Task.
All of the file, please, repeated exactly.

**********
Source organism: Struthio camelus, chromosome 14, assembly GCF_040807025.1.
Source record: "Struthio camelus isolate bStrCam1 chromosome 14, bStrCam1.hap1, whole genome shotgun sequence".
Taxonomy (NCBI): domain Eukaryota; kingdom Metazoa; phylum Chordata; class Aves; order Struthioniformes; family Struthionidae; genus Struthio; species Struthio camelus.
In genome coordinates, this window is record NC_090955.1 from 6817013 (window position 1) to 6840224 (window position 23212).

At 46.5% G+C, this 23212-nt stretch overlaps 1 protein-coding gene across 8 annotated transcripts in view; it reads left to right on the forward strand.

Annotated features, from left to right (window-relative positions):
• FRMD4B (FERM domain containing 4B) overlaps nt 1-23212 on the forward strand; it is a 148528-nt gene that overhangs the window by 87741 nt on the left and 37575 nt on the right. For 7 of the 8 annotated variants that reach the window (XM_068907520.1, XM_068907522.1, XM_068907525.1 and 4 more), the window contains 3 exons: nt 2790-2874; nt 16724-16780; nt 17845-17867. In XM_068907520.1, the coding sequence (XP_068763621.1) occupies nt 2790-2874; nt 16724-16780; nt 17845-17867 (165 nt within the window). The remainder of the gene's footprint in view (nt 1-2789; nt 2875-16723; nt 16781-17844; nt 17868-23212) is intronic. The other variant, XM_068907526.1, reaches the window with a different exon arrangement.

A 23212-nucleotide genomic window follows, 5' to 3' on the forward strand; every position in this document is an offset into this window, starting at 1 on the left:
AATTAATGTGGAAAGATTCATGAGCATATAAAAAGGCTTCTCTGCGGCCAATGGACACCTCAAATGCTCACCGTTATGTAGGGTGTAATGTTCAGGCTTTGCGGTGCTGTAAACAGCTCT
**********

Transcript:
Source organism: Struthio camelus, chromosome 14, assembly GCF_040807025.1.
Source record: "Struthio camelus isolate bStrCam1 chromosome 14, bStrCam1.hap1, whole genome shotgun sequence".
Taxonomy (NCBI): domain Eukaryota; kingdom Metazoa; phylum Chordata; class Aves; order Struthioniformes; family Struthionidae; genus Struthio; species Struthio camelus.
In genome coordinates, this window is record NC_090955.1 from 6817013 (window position 1) to 6840224 (window position 23212).

At 46.5% G+C, this 23212-nt stretch overlaps 1 protein-coding gene across 8 annotated transcripts in view; it reads left to right on the forward strand.

Annotated features, from left to right (window-relative positions):
• FRMD4B (FERM domain containing 4B) overlaps nt 1-23212 on the forward strand; it is a 148528-nt gene that overhangs the window by 87741 nt on the left and 37575 nt on the right. For 7 of the 8 annotated variants that reach the window (XM_068907520.1, XM_068907522.1, XM_068907525.1 and 4 more), the window contains 3 exons: nt 2790-2874; nt 16724-16780; nt 17845-17867. In XM_068907520.1, the coding sequence (XP_068763621.1) occupies nt 2790-2874; nt 16724-16780; nt 17845-17867 (165 nt within the window). The remainder of the gene's footprint in view (nt 1-2789; nt 2875-16723; nt 16781-17844; nt 17868-23212) is intronic. The other variant, XM_068907526.1, reaches the window with a different exon arrangement.

A 23212-nucleotide genomic window follows, 5' to 3' on the forward strand; every position in this document is an offset into this window, starting at 1 on the left:
AATTAATGTGGAAAGATTCATGAGCATATAAAAAGGCTTCTCTGCGGCCAATGGACACCTCAAATGCTCACCGTTATGTAGGGTGTAATGTTCAGGCTTTGCGGTGCTGTAAACAGCTCT